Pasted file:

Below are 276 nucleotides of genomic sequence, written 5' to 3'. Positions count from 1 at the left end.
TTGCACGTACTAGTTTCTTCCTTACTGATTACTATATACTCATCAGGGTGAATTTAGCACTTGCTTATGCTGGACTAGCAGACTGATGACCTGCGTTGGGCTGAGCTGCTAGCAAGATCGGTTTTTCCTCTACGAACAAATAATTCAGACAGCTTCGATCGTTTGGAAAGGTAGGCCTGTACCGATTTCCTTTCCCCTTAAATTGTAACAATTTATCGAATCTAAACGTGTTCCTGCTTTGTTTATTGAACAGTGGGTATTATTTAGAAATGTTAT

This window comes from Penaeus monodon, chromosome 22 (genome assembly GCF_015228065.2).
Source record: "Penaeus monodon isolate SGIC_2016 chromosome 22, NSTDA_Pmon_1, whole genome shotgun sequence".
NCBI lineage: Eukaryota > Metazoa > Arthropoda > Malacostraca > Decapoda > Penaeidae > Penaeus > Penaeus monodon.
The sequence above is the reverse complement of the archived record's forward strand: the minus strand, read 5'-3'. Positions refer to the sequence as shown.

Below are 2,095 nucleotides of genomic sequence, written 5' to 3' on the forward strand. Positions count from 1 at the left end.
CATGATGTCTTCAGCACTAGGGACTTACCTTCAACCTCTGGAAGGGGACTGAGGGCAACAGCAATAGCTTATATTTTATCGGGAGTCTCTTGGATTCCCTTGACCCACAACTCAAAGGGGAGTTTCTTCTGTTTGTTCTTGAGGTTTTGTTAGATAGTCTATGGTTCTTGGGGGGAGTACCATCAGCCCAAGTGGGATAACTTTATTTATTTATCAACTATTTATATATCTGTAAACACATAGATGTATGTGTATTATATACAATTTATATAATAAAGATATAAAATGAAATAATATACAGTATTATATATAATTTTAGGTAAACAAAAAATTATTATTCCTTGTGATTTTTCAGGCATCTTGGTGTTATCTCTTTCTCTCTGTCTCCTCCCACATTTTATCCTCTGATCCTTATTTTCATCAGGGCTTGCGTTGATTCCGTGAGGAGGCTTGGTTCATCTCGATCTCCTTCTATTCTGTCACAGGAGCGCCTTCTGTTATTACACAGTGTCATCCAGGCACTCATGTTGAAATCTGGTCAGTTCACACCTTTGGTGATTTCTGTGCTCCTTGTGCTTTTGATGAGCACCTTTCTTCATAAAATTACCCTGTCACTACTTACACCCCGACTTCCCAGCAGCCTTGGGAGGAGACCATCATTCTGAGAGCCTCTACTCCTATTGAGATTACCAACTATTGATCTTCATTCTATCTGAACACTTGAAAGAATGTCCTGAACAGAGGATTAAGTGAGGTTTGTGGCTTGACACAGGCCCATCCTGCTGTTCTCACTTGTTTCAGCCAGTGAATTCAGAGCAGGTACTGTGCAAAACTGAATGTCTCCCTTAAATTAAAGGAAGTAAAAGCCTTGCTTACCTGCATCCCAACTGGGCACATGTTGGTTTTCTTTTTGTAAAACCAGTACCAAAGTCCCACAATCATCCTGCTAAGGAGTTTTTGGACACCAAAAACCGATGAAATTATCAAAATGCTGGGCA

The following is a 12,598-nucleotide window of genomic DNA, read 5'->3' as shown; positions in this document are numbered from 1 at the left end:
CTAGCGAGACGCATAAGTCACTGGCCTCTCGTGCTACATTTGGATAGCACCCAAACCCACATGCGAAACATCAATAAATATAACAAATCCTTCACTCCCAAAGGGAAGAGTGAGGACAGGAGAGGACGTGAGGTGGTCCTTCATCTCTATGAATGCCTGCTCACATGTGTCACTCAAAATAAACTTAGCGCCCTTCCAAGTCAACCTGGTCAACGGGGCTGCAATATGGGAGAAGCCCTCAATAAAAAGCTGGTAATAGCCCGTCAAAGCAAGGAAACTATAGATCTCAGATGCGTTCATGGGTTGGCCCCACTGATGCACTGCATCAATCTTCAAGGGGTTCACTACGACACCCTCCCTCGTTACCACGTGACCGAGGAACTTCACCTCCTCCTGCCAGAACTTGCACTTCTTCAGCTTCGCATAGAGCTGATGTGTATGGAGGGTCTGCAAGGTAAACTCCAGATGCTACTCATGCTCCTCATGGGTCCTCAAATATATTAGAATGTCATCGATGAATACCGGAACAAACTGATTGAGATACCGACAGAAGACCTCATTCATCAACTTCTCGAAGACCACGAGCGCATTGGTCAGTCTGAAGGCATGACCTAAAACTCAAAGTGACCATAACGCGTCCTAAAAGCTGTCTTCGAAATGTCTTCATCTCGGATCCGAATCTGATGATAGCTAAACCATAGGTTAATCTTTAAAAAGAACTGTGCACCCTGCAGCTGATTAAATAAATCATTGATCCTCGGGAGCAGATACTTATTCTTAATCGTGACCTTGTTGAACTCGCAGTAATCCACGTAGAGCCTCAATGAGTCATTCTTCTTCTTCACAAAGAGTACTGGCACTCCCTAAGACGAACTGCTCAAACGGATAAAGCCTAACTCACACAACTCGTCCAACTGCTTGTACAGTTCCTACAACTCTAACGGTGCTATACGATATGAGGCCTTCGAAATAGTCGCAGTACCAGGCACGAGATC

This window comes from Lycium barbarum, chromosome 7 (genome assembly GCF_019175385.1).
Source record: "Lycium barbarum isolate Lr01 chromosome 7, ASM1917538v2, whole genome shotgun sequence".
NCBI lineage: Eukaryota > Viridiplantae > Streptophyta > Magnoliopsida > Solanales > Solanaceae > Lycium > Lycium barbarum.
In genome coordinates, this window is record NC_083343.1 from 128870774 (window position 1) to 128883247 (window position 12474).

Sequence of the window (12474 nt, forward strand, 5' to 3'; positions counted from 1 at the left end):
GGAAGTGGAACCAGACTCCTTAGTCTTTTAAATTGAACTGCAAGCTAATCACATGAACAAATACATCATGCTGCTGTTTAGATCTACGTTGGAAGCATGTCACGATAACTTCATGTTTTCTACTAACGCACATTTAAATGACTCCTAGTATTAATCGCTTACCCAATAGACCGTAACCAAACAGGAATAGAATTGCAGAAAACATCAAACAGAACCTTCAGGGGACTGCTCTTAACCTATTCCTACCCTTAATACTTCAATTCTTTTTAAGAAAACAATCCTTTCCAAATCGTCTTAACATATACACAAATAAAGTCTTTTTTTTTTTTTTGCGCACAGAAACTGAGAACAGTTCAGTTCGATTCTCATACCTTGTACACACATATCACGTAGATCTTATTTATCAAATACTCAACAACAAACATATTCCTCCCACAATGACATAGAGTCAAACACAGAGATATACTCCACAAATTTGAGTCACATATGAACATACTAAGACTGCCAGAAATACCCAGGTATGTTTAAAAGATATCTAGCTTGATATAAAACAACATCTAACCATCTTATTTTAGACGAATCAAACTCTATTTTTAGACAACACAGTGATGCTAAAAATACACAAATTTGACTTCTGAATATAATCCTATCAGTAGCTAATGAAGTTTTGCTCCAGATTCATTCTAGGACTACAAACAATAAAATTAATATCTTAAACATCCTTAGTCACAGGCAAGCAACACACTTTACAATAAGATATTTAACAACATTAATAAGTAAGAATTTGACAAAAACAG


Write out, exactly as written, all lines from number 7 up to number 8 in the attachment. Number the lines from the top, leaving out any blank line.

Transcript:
Below are 2,095 nucleotides of genomic sequence, written 5' to 3' on the forward strand. Positions count from 1 at the left end.
CATGATGTCTTCAGCACTAGGGACTTACCTTCAACCTCTGGAAGGGGACTGAGGGCAACAGCAATAGCTTATATTTTATCGGGAGTCTCTTGGATTCCCTTGACCCACAACTCAAAGGGGAGTTTCTTCTGTTTGTTCTTGAGGTTTTGTTAGATAGTCTATGGTTCTTGGGGGGAGTACCATCAGCCCAAGTGGGATAACTTTATTTATTTATCAACTATTTATATATCTGTAAACACATAGATGTATGTGTATTATATACAATTTATATAATAAAGATATAAAATGAAATAATATACAGTATTATATATAATTTTAGGTAAACAAAAAATTATTATTCCTTGTGATTTTTCAGGCATCTTGGTGTTATCTCTTTCTCTCTGTCTCCTCCCACATTTTATCCTCTGATCCTTATTTTCATCAGGGCTTGCGTTGATTCCGTGAGGAGGCTTGGTTCATCTCGATCTCCTTCTATTCTGTCACAGGAGCGCCTTCTGTTATTACACAGTGTCATCCAGGCACTCATGTTGAAATCTGGTCAGTTCACACCTTTGGTGATTTCTGTGCTCCTTGTGCTTTTGATGAGCACCTTTCTTCATAAAATTACCCTGTCACTACTTACACCCCGACTTCCCAGCAGCCTTGGGAGGAGACCATCATTCTGAGAGCCTCTACTCCTATTGAGATTACCAACTATTGATCTTCATTCTATCTGAACACTTGAAAGAATGTCCTGAACAGAGGATTAAGTGAGGTTTGTGGCTTGACACAGGCCCATCCTGCTGTTCTCACTTGTTTCAGCCAGTGAATTCAGAGCAGGTACTGTGCAAAACTGAATGTCTCCCTTAAATTAAAGGAAGTAAAAGCCTTGCTTACCTGCATCCCAACTGGGCACATGTTGGTTTTCTTTTTGTAAAACCAGTACCAAAGTCCCACAATCATCCTGCTAAGGAGTTTTTGGACACCAAAAACCGATGAAATTATCAAAATGCTGGGCA